The Right Way to Build Muscle

Disclaimer: Results are not guaranteed*** and may vary from person to person***.

People, young and old, who hit the gym or who exercise at home are obviously interested in building muscles. The best way to do so is to perform weightlifting on a regular basis. But what, exactly, should you be doing for optimal muscle gain?

Current gym dogma holds that to build muscle size you need to lift heavy weights. Step into any gym in America and you’ll see big bodies straining under big weights. But, if you’re an older adult or someone who is recovering from an illness, lifting heavy weights isn’t always an option. A new study from Canada’s McMaster University has uncovered a better way to build muscle, for everyone. Researchers there have shown that a similar degree of muscle building can be achieved by using lighter weights. The ultimate secret: pump iron until you reach muscle fatigue.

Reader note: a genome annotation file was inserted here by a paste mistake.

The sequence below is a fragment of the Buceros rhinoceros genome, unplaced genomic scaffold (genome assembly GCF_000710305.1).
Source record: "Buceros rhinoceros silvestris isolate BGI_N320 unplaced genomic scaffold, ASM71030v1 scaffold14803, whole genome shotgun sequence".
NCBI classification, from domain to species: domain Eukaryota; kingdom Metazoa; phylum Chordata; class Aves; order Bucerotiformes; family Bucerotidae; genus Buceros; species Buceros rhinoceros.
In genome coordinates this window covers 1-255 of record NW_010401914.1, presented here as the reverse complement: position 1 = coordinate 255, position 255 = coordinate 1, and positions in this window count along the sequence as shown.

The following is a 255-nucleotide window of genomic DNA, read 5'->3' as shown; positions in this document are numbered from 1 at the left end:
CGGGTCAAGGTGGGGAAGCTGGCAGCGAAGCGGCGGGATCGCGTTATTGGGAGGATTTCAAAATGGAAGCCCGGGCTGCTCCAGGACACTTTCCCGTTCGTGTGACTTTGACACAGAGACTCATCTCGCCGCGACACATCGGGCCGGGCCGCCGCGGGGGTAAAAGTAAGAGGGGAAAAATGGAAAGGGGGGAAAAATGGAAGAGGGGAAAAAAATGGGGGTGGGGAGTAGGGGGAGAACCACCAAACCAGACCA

The findings are published in the journal “PLoS ONE.”

What it means is that, rather than grunting and straining to lift heavy weights, you can grab something much lighter instead. But here’s the catch: you have to lift those lighter weights until you can’t lift them anymore. That is muscle fatigue. These researchers believe that building muscle means stimulating your muscle to make new muscle proteins. Over time, this process in the body translates into bigger muscles.

Heading to the gym or exercising regularly at home is definitely a very valuable part of exercise. Much research has shown that combining aerobic exercise (e.g. walking, jogging, cycling, swimming) with weight training is the ultimate way to get the body and heart in shape.

Since most of us are “flying by the seat of our pants” as it were when we enter the gym, this new study gives a dose of welcome information. It is not the weight that you lift, but the fact that you get muscular fatigue — this is what builds muscle.

The study used light weights that represented a percentage of what the subjects could lift. The heavier weights were set to 90% of a person’s best lift, while the light weights at 30% of what people could lift. The 80%-90% range is usually something people can lift five to 10 times before fatigue sets in. So, a 30% range is quite light. Participants could lift that weight at least 24 times before they felt fatigue.

This is key not only for gym enthusiasts, but also for older adults or those with disease who have compromised muscle mass in their bodies. Time to get it back!

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